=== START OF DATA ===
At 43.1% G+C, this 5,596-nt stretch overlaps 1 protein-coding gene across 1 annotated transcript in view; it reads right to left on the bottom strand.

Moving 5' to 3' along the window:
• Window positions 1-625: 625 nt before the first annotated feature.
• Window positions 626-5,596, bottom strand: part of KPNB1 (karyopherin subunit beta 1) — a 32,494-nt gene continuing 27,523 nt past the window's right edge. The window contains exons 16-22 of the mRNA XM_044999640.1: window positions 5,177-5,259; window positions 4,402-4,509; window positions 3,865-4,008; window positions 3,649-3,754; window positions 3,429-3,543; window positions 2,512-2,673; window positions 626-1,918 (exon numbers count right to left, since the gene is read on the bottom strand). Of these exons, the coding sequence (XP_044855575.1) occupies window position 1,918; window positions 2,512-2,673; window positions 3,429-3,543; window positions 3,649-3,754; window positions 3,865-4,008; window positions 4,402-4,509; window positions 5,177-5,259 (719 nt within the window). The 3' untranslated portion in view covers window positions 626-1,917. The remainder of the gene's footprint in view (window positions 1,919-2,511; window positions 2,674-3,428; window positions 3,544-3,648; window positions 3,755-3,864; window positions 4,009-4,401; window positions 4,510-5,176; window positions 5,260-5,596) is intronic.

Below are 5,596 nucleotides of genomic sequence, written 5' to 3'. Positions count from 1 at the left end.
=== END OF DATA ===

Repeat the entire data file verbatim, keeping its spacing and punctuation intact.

At 43.1% G+C, this 5,596-nt stretch overlaps 1 protein-coding gene across 1 annotated transcript in view; it reads right to left on the bottom strand.

Moving 5' to 3' along the window:
• Window positions 1-625: 625 nt before the first annotated feature.
• Window positions 626-5,596, bottom strand: part of KPNB1 (karyopherin subunit beta 1) — a 32,494-nt gene continuing 27,523 nt past the window's right edge. The window contains exons 16-22 of the mRNA XM_044999640.1: window positions 5,177-5,259; window positions 4,402-4,509; window positions 3,865-4,008; window positions 3,649-3,754; window positions 3,429-3,543; window positions 2,512-2,673; window positions 626-1,918 (exon numbers count right to left, since the gene is read on the bottom strand). Of these exons, the coding sequence (XP_044855575.1) occupies window position 1,918; window positions 2,512-2,673; window positions 3,429-3,543; window positions 3,649-3,754; window positions 3,865-4,008; window positions 4,402-4,509; window positions 5,177-5,259 (719 nt within the window). The 3' untranslated portion in view covers window positions 626-1,917. The remainder of the gene's footprint in view (window positions 1,919-2,511; window positions 2,674-3,428; window positions 3,544-3,648; window positions 3,755-3,864; window positions 4,009-4,401; window positions 4,510-5,176; window positions 5,260-5,596) is intronic.

Below are 5,596 nucleotides of genomic sequence, written 5' to 3'. Positions count from 1 at the left end.